Two months after the Council liased with Company B, the complainant was contacted by the company and was asked to produce the purchase receipt to facilitate the company to recover the goods from the other warehouse. There was no further response from Company B after the receipt was provided. The Council stepped in again and Company B explained that the courier assigned by the online shopping platform had sent the goods to another transit warehouse by mistake. After a long lapse of 3 months, the complainant finally received the goods. She subsequently noticed that the address of the US transit warehouse shown on company B’s website had been updated, which made her suspect that the delivery error was caused by the wrong address posted on the website. She asked the Council to put the case on record.

Case 3: Group shipper evaded liability for damage to shipment with no avenue to seek redress

The complainant sent the items she bought online to the transit warehouse of Company C in the Mainland to wait for group and ship to Hong Kong. While the goods were delivered on time, the complainant found that one of the wooden hangers and its associated parts were damaged. The complainant was very dissatisfied and immediately sent photo of the damaged items as proof to Company C to request for compensation in accordance with the terms of group shipping. Company C claimed that it needed to compare her photo with the one taken by the transit warehouse when the goods were received so as to ascertain whether the online store or the company was liable for the damage. After several days, Company C replied that the warehouse could not locate any photo of the goods. Hearing no response from Company C for a few weeks, the complainant lost hope and disposed of the broken hangers. Subsequently, Company C contacted the complainant and agreed to arrange compensation on the condition that she returned the damaged merchandise. The complainant therefore sought help from the Council.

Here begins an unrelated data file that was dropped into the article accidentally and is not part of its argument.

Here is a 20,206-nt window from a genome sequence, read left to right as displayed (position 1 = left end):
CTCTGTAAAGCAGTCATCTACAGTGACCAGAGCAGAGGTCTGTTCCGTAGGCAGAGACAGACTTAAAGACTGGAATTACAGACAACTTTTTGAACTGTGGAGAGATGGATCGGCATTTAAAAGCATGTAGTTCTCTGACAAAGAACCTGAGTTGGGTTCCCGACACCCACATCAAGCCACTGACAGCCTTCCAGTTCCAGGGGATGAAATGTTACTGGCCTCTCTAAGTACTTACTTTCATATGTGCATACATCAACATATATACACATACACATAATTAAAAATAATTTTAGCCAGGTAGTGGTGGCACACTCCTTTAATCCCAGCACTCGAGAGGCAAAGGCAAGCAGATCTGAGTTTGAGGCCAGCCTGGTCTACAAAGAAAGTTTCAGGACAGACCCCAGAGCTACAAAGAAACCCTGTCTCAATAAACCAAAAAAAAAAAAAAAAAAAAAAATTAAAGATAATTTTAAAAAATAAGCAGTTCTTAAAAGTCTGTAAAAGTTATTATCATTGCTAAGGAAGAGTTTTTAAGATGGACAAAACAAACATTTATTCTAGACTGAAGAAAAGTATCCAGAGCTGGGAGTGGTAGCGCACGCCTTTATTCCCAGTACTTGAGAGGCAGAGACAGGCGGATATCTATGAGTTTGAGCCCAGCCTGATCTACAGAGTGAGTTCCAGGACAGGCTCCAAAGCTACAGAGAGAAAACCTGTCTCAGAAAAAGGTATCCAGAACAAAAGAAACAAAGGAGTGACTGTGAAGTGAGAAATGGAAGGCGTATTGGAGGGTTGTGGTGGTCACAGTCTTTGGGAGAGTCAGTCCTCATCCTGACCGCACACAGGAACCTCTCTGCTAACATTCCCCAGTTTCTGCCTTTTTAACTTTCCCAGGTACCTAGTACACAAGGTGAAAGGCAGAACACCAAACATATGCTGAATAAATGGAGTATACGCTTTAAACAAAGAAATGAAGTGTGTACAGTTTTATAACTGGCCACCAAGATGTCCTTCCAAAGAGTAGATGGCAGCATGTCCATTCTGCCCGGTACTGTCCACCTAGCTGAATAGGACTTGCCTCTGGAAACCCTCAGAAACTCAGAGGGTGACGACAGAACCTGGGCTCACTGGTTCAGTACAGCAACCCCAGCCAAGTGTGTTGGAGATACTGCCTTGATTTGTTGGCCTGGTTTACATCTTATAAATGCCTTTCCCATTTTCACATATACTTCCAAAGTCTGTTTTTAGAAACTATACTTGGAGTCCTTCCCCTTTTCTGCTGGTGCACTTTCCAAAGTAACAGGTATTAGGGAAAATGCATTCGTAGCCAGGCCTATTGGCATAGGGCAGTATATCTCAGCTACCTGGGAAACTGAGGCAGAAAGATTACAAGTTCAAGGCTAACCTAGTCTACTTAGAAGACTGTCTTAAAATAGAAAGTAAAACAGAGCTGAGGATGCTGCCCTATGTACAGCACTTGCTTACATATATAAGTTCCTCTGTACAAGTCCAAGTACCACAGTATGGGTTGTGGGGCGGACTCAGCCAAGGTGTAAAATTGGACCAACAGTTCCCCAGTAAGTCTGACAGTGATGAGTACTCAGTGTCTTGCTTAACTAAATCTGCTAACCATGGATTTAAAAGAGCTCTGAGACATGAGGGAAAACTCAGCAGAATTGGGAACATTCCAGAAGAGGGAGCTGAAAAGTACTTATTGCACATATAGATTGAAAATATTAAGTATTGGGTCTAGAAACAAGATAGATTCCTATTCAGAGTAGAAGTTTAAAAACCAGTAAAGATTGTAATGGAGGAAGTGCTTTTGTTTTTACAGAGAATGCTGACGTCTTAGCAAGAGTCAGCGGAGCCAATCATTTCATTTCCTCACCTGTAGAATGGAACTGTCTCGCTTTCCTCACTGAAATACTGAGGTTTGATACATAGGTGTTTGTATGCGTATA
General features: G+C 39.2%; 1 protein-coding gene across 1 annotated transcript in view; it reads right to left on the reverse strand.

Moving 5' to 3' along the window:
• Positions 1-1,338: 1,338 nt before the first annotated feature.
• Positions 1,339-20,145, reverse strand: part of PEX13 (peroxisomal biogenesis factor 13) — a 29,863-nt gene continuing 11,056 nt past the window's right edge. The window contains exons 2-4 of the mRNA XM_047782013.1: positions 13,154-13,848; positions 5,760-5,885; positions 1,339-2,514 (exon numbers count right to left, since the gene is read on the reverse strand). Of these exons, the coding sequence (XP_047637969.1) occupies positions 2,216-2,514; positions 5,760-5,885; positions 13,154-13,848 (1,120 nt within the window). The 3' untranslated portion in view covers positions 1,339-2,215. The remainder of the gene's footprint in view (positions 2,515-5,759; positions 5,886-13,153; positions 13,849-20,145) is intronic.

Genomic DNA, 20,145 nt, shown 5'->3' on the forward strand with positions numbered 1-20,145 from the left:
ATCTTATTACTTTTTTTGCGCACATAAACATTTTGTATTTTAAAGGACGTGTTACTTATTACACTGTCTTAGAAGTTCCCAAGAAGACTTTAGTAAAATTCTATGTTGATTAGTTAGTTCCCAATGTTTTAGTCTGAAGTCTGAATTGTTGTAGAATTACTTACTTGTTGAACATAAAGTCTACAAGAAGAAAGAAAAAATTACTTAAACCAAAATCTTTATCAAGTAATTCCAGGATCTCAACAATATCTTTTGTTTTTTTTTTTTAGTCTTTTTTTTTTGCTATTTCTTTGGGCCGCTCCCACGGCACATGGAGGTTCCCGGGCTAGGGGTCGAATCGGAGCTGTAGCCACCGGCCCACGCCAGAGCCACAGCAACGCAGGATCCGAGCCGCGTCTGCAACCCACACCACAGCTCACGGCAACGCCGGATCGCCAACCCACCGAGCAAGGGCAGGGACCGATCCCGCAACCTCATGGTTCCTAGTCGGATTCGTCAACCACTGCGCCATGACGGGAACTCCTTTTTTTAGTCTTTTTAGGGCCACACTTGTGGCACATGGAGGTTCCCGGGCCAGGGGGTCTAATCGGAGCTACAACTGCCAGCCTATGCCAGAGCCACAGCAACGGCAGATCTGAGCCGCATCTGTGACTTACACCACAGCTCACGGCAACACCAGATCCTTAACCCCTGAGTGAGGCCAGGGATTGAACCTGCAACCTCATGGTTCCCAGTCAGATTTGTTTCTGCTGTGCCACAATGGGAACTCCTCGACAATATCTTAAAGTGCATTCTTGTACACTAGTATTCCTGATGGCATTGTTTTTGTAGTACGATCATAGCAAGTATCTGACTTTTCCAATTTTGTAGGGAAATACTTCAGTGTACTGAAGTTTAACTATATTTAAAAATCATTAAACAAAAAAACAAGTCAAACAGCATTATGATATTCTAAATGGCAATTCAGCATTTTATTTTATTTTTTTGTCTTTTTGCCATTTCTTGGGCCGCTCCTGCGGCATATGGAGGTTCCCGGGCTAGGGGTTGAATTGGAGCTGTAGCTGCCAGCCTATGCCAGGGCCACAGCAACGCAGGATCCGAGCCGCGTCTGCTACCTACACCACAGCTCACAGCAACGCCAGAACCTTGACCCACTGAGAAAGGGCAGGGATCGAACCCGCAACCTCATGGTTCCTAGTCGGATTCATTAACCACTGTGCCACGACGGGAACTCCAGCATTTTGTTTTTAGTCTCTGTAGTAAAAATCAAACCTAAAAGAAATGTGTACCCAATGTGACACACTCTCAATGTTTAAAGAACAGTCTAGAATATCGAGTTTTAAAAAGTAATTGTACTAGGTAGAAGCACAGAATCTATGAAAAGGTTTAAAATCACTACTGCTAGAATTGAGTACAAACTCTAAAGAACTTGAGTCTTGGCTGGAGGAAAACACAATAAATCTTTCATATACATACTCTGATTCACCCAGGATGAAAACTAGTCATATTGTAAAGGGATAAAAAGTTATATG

Company C repeated in its email that return of the damaged merchandize was necessary for compensation. The complainant argued that she had immediately sent the photo of the damaged goods to company C upon receipt of the shipment and she was not told that the damaged items had to be retained and returned. The Council continued the conciliation efforts for several months but company C failed to respond. Finally, the complainant was advised to make a civil claim for compensation. 

Although group and ship works to reduce shipping costs, the quality of service largely depends on the efficiency of the various parties in the chain which includes the online shops, the overseas warehouses and destination logistics companies. In order to avoid loss, damages or delay in group shipment, consumers should refer to the following tips when selecting group and ship services: 

- Before placing an order, check the pre-set standard on the size and weight of the shipment package as well as the calculation formula for shipping charges, and confirm with the online shop the package, size and weight of the product for accurate calculation of shipment cost;
- Read carefully the terms and conditions of compensation in case of delays, and loss or damage to shipment, including whether the compensation amount is based on the actual price of the merchandise or the shipping cost, as well as whether there is any upper limit on the compensation amount, etc;
- When shipping relatively expensive or fragile items, consider purchasing extra logistics protection insurance and clearly understand the relevant terms and conditions. Also check with the online store to ensure that the merchandise has sufficient protective package and ask for a warning label, such as “Fragile, Handle With Care” to be affixed to the package;
- Inspect the items once received the shipment. Take and send photos as proof immediately to the group shippers if damages are found, together with a copy of the purchase receipt and shipment order as soon as possible. Consumers should try to retain the damaged merchandise or contact the shipper for advice if the damaged goods is not suitable for retention.